I always assumed I would have daughters. I envisioned raising empowered, feminist women that grew up in a world of equal pay for equal work. Young women that never doubted they could be anything, do anything, achieve anything. When my first child was born, my husband, exhausted and tearful, announced “It’s a boy!”
Really, I should have known.
As the mother of two boys, and only boys, I am under no illusion as to the way boys are viewed. Expectant mothers have told me they are terrified of having boys. Mothers of newborn sons lament they don’t know ‘what to do with’ a boy. Even my own mother, after a particularly loud and exuberant play session with her grandsons, has looked at me and said “you girls were never like this”. I get it. Boys have a pretty lousy reputation. Boys are bashed, maligned, oft-misunderstood, dismissed, pigeon-holed and reviled. Boys are, more often than not, defined by negatives.
Boys are active, bullies, playground tyrants. Rude, crude, competitive, can’t sit still, can’t concentrate, disruptive. Boys are physical, aggressive, loud, immature, have the attention span of a gold-fish. I have heard people swear they won’t let their daughters have a sleep-over at a female friend’s house if there is an older brother. Just in case. As if every single boy is a would-be-molester lurking in the shadows. Parents that adamantly refuse to have a teenage boy babysit, because if a young male shows an interest in young children, something must be wrong with him. They have statistics on their side. Most violent crimes are committed by males. Boys are more than twice as likely to be diagnosed with behavioral issues like ADD and ADHD . Suicides, fatal car accidents, death by misadventure–males are at a disadvantage. Even the old adage “boys will be boys” has become a thinly veiled insult directed at parents who dismiss overly aggressive behavior in their sons.
But let me say, as the mother of boys, it breaks my heart to think that people assume my children are up to no good, that it’s only a matter of time before they do something heinous, before they pillage their way through high school, just because they are boys.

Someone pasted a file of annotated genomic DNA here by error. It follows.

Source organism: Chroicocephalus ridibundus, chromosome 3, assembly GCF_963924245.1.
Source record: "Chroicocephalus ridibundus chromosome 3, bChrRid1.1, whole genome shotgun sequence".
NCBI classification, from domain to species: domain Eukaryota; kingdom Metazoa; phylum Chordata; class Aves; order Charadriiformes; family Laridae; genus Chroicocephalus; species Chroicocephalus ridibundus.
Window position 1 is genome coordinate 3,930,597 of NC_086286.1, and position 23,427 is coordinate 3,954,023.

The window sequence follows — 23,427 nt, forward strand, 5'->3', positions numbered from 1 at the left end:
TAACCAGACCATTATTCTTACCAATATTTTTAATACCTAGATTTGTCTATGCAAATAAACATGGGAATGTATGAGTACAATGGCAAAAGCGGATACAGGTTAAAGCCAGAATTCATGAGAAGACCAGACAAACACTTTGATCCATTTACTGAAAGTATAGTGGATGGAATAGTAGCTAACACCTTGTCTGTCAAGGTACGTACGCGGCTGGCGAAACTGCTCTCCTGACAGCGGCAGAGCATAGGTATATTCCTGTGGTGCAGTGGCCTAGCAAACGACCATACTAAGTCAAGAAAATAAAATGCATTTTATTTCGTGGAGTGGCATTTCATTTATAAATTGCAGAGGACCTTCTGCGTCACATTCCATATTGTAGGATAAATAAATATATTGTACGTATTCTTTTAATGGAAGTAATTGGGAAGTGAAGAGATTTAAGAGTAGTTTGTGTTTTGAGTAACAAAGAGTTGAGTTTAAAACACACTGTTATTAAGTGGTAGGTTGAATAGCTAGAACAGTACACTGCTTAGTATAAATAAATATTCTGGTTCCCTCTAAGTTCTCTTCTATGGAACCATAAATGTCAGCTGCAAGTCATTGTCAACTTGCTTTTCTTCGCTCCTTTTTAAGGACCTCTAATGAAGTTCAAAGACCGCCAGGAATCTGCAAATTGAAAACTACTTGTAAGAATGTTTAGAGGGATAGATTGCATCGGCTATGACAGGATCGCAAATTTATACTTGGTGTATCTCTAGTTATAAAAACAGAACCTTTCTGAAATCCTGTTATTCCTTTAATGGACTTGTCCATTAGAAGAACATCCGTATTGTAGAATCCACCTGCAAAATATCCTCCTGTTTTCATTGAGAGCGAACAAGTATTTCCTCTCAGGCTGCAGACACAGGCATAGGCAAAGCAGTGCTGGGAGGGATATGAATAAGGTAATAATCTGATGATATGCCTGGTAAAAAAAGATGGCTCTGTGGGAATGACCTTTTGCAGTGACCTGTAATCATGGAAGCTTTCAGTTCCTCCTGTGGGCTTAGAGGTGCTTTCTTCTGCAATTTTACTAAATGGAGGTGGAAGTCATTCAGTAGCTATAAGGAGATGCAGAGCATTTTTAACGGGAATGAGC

“Are you ever sorry you never had a daughter?, I have been asked. How can I even answer that? I have been given the challenge, the opportunity, the privilege to raise two individuals, who happen to be male. Raising boys to me is a life long anthropological experiment. I fancy myself a bit Margaret Mead with a little Jane Goodall thrown in. I have no expectations, no history, no personal experience to rely upon when it comes to raising boys. I have to approach it the same way I would if I were raising, say…..gorillas. Their learning curve is my learning curve. I don’t know what they are feeling because not being a male, I have never felt it. As a new mother, holding my infant son, I expressed to my pediatrician that I thought gender difference were 90% social. She looked at me indulgently and said nothing. And from age 6 months onward, my eldest son was obsessed with wheels. He used to crawl over to strollers in the playground and stroke their dirty, muddy wheels with longing. Trucks, balls, sports, Star Wars, Lego. My sons are ‘typical’ boys in a lot of respects. They have ants in their pants, they are fidgeters, they can’t sit still, they are loud, they have a driving desire to be first and to make everything into a competition. Often I get all girly on them:
“You don’t have to be first!” “Not everything is a competition!”
But I am selling my sons short by assuming that my way, a female way, is the right way. Of course I need to teach them that it is never okay to step on anyone else in order to be first. That above all you have to respect the world you live in and the people you live in that world with, (before attempting to best your own time getting up the subway steps). But should I discourage them from trying to be better, faster, stronger? I am starting to think not. Being competitive in and of itself isn’t necessarily a bad thing. The desire to win and better yourself is not a personality flaw. I don’t want to strangle their natural exuberance, their energy, their competitive spirit. The very essence of what makes them boys, what makes them who they are.
And so I often feel like I am standing on the sidelines observing, taking notes. These strange creatures with their strange equipment. Right now they are smooth and still smell of sleep and dreams, but soon enough they will sprout hair and be smelly and my whole house will smell of socks and testosterone. But I don’t have any expectations, no recollections of what it feels like to be a teenage boy. And because I don’t have any expectations of how they ‘should’ act or ‘should’ feel, drawing from my own experiences and history, I think I may have it easier. My husband? Well, he drew the short end of the straw there (but since it was his chromosome that decided the sex of our children, it’s his fault anyway). Sure, right now my head spins with the energy and volume of their little lives. The fascination with weaponry and building, the need for more, always more, always faster. I don’t understand it, not at all. I’m a woman, a mother. My natural instinct is to make everyone sit in a circle and share their feelings. But I can’t force my kids to go against their nature–I can only teach them how to harness what makes them boys, what makes them tick, into positivity, at the same time teaching things like empathy and sympathy and inclusion, things which may not come naturally or easily to them. And I have to learn from them as well.
We are in this together, my boys and me.